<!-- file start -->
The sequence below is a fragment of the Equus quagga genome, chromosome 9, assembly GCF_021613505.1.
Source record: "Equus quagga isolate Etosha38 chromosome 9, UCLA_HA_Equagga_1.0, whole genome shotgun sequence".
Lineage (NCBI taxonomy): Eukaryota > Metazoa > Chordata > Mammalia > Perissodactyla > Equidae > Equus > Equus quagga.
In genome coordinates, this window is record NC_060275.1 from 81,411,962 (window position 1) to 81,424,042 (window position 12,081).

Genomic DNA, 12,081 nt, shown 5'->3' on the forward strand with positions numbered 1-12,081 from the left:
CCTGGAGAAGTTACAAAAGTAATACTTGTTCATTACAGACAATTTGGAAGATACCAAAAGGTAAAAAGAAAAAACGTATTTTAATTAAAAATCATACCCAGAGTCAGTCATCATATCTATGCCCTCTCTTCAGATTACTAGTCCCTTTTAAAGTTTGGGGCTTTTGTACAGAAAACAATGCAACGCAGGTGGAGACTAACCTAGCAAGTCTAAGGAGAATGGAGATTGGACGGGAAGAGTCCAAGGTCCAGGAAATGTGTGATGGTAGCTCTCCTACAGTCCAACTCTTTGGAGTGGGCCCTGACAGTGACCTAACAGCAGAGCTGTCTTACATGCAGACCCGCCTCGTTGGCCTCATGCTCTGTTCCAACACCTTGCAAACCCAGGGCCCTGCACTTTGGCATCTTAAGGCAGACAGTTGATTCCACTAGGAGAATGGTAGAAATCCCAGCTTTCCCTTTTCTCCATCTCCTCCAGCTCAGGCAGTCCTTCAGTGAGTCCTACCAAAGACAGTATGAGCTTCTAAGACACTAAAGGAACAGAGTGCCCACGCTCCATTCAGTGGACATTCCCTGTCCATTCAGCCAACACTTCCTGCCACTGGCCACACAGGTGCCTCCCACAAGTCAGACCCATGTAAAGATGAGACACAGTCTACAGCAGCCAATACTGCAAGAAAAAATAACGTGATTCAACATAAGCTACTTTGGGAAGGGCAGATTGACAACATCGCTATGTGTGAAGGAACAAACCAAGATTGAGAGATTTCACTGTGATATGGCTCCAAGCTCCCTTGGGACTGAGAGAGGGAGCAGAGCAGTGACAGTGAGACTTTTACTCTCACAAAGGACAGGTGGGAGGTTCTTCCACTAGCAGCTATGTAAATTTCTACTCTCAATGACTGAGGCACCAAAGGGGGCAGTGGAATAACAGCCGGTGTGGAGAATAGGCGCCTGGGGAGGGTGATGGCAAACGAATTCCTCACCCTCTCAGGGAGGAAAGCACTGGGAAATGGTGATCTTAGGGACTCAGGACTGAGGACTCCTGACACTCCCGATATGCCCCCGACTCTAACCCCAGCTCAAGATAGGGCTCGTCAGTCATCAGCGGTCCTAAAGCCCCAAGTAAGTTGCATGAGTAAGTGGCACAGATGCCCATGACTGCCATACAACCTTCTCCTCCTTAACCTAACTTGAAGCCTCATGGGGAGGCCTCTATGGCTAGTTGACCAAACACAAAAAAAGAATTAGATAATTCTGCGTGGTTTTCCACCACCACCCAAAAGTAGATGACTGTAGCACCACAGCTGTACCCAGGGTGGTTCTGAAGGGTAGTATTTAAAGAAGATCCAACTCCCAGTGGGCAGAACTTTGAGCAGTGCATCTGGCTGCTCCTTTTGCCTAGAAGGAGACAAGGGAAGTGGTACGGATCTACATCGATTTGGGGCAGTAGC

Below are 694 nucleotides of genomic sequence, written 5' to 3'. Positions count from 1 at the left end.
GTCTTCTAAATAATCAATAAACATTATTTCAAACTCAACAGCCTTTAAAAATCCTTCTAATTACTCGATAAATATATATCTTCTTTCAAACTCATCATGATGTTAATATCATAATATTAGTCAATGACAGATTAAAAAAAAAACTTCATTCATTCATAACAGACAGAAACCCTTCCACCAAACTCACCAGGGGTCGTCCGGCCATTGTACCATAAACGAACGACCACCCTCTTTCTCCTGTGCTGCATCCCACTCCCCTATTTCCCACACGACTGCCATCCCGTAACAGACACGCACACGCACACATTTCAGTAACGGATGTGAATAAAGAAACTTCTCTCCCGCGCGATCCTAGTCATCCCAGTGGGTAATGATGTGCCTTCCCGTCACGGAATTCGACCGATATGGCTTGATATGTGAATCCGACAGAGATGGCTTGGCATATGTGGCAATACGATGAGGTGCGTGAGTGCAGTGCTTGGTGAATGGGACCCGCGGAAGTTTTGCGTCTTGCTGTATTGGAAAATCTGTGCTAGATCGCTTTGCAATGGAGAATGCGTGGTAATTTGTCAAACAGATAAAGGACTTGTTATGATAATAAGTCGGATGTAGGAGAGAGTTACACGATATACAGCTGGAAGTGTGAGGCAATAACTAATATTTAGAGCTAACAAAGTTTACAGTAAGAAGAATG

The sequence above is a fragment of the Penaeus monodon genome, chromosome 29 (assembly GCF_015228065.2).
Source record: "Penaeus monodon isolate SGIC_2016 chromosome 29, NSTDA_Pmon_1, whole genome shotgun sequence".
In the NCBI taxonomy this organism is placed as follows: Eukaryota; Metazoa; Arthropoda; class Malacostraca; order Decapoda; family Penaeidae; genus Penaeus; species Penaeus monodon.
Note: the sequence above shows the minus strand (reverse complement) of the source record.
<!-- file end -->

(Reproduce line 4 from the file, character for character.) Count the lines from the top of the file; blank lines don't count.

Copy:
In genome coordinates, this window is record NC_060275.1 from 81,411,962 (window position 1) to 81,424,042 (window position 12,081).